February 21, 2017 (Fault Lines) – The Government loves to fix problems. And if it can’t find any, it creates new ones. Tennessee resident Laurie Wheeler is getting a first-hand look at how the government can turn a feel-good story into a cease and desist letter, usually at the expense of the little guy…or gal…or horse.
Wheeler adopted an abandoned horse named Jazz back in 2010. Jazz suffers from Equine Protozoal Myeloencephalitis (EPM), a terrible neurological disease in horses with devastating symptoms. The disease is hard to diagnose, but relatively treatable. Wheeler treated Jazz with both medication and massage therapy.
[Wheeler]’s twice been certified in equine massage by an Indiana-based animal therapy school, and, in 2016, successfully obtained a license from the state of Tennessee, where she lives, to practice massage therapy on humans.
With all the terrible things going on in the world, isn’t it nice to hear about a good person doing a good thing? Laurie Wheeler didn’t just get a horse, she adopted an abandoned horse. The abandoned horse had a terrible disease and she is treating the disease. Not just treating it, but actually learning how to be involved in the treatment.
The story should end there and turn into a heart-warming Facebook share about a girl and her horse. But the government has other plans. Specifically, the Tennessee Board of Veterinary Medical Examiners, who informed Wheeler that she and the horse she rode in on were not going to be engaging in any unlicensed horse massaging.
Maybe you are one of those people who thinks everyone should have a license to do anything. So just go get a license, right? No problem.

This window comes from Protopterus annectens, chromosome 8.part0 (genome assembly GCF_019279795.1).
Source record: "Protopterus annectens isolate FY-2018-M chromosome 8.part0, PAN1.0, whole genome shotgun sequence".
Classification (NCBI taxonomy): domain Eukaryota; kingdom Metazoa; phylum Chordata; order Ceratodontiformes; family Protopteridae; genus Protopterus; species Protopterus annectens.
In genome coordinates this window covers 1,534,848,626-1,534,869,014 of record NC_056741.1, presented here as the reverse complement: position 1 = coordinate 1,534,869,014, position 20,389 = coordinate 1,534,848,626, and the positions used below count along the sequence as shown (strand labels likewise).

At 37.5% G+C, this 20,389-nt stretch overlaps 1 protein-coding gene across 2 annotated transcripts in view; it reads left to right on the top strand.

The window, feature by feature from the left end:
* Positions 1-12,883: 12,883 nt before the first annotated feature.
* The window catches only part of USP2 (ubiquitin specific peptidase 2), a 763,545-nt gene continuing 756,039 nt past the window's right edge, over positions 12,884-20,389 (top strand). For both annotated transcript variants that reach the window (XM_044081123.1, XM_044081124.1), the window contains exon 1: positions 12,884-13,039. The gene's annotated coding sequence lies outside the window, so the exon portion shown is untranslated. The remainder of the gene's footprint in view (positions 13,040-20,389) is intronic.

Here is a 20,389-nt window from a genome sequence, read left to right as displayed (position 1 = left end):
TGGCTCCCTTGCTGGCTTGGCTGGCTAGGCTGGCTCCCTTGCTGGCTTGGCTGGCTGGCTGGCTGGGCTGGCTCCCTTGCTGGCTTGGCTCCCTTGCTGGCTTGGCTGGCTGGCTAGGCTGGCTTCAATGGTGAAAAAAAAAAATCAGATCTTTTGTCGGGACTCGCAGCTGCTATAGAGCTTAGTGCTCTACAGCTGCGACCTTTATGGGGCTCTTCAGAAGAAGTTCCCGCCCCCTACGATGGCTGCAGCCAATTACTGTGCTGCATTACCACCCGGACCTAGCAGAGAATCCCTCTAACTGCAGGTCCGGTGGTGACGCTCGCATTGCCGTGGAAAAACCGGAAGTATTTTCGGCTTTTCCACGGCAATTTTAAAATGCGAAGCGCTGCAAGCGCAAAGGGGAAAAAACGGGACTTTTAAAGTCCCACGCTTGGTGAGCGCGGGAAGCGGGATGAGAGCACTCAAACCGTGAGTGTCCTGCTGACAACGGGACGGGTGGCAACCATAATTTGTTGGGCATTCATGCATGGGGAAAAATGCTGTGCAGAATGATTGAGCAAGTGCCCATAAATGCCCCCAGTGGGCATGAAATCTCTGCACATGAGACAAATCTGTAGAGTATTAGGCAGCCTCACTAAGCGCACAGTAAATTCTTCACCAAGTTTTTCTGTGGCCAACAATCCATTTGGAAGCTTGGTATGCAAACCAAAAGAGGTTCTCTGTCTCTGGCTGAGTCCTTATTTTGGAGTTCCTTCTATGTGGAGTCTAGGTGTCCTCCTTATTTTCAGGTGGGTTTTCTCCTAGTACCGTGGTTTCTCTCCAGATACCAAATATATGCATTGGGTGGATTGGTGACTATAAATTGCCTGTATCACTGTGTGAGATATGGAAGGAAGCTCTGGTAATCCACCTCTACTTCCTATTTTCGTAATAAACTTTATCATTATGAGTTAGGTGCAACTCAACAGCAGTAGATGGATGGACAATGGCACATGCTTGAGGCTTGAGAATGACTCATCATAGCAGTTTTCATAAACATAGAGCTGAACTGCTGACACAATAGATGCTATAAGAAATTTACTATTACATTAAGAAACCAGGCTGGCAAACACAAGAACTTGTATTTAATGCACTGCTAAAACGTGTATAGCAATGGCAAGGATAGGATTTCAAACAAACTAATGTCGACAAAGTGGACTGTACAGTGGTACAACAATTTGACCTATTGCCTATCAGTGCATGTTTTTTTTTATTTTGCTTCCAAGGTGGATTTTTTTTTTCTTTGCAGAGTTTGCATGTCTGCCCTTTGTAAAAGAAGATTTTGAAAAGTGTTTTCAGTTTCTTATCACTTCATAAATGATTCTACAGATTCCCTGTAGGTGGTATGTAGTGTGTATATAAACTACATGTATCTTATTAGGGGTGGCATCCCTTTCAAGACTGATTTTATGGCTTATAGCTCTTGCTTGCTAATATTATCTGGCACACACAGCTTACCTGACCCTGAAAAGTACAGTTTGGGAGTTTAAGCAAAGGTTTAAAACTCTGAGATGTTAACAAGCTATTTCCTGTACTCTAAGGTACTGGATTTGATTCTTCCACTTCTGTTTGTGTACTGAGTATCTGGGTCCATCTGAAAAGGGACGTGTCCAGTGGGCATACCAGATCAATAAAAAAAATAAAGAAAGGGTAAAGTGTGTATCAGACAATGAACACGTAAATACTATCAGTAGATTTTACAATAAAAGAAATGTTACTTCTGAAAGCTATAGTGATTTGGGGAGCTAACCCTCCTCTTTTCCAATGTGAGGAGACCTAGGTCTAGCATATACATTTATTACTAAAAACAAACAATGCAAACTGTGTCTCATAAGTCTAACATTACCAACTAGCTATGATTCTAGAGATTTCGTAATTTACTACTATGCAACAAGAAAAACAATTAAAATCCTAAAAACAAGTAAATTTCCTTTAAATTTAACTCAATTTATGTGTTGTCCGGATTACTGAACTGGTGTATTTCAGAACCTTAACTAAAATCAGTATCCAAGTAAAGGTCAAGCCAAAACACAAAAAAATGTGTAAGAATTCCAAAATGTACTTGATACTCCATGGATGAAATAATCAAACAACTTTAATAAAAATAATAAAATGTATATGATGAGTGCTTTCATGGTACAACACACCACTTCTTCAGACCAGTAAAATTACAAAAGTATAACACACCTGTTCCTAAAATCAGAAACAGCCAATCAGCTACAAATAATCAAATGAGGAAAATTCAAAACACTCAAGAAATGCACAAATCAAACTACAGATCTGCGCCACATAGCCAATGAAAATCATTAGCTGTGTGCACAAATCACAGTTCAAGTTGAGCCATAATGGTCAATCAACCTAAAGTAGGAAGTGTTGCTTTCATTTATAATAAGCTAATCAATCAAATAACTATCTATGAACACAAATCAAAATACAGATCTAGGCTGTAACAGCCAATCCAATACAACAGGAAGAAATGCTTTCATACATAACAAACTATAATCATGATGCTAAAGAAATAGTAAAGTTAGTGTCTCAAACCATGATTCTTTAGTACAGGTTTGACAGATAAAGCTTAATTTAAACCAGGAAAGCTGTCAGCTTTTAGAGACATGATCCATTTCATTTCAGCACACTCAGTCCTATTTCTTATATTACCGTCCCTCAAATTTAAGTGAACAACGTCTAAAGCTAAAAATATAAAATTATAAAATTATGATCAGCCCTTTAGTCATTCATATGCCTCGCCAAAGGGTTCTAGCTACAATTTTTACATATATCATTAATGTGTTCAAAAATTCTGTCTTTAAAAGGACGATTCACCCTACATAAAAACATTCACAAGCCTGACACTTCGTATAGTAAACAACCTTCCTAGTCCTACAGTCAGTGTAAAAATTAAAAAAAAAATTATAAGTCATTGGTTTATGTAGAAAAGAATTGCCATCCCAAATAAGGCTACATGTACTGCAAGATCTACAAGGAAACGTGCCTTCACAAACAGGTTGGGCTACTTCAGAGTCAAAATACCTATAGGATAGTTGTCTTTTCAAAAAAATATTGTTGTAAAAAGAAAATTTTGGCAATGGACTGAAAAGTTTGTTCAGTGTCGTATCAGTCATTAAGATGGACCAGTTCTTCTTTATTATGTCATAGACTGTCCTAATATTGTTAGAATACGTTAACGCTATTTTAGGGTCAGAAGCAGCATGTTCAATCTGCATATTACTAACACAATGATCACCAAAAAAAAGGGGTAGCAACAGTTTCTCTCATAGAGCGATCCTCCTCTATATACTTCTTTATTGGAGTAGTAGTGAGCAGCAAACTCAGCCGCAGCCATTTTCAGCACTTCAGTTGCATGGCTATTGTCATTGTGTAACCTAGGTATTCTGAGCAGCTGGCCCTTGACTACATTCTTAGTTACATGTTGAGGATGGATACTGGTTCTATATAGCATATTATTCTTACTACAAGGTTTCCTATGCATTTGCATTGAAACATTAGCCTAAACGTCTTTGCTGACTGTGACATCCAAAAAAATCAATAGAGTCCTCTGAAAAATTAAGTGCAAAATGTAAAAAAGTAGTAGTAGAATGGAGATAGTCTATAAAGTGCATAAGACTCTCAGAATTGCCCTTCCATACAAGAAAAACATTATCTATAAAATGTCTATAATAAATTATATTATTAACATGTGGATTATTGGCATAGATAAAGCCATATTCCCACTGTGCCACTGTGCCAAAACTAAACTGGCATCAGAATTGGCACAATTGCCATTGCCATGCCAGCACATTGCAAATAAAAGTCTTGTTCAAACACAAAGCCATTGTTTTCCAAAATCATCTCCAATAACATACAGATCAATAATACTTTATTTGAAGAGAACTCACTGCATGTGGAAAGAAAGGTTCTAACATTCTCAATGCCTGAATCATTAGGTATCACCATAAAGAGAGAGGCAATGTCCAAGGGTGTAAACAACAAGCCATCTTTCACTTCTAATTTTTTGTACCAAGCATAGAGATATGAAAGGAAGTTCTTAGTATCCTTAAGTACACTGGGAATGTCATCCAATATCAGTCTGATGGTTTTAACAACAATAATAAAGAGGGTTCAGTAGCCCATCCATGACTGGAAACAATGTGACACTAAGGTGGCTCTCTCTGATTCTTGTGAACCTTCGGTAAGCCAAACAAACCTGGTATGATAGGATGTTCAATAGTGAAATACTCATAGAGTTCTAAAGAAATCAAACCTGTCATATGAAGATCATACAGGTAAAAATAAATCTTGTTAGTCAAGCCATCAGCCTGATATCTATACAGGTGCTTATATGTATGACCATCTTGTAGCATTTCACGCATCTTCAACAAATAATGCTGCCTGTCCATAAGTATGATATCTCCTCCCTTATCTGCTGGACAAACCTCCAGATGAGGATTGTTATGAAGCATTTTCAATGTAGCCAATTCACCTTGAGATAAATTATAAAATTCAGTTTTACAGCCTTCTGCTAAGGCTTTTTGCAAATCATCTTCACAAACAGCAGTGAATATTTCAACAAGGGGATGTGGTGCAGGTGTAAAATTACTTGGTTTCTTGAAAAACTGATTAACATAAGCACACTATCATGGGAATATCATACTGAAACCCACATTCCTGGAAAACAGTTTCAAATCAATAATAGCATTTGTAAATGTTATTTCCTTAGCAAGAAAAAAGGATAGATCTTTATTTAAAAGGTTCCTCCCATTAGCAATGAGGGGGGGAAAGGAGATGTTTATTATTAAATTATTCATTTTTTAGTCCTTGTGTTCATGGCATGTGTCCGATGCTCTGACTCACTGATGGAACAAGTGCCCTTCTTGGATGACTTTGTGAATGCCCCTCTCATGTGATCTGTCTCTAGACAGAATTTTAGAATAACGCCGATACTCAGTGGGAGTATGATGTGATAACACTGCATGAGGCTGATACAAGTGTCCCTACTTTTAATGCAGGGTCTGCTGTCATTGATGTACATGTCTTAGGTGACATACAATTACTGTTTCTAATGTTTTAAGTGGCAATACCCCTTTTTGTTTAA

Except it’s not that simple. Wheeler would have to go to veterinarian school if she wants to qualify for a license in horse massaging. Maybe that makes sense. You wouldn’t want some uneducated brain surgeon doing brain surgery on you, right? There is just one little difference. The brain surgeon actually studied brain surgery in medical school. Wheeler, on the other hand, would need to go to a school that actually doesn’t teach what she wants to do.
I would have to go to veterinary school, and how crazy is that? I wouldn’t learn anything about massaging there, because it’s not in the curriculum.
How sensible. The Tennessee Board of Medical Examiners wants Wheeler to stop doing what she is doing until she goes to a school that doesn’t actually teach what she is doing. Then she will be qualified to do what she already knows how to do. Only in America.
In case you think this story is a one-trick pony and you aren’t getting both sides, the stakes are a little higher here than just Jazz’s suffering. If Wheeler decides to be a cowgirl and defy the Board, she risks jail time.
If she ignored the board’s letter and continued to practice, even if she gave horse massages for free rather than as a business, and she could face fines of up to $500 and could be sent to jail for as much as six months for committing a class B misdemeanor.
That makes a lot of sense, because silly laws aren’t taken seriously until they are coupled with an unreasonable jail sentence.
As Wheeler dug her heels in, the Board’s position became more and more illogical. Wheeler wanted to know if she could ask the board to change its rules. The Board’s attorney informed her that petitioning the Board wouldn’t work. And in case Wheeler thought she could get around the rule by doing free horse massages, no luck there either.
“Arguably, compensation shouldn’t matter,” [attorney for the Board Keith] Hodges wrote back, since the purpose of the law is “to protect the public from being misled by incompetent, unscrupulous and unauthorized practitioners” and says nothing about being paid.
Anytime the government needs to defend some asinine and outdated regulation of an activity, it defaults to the idea that this is for the citizen’s protection. They are not being unreasonable, just cautious. Of course, that argument ends up falling apart with a little research.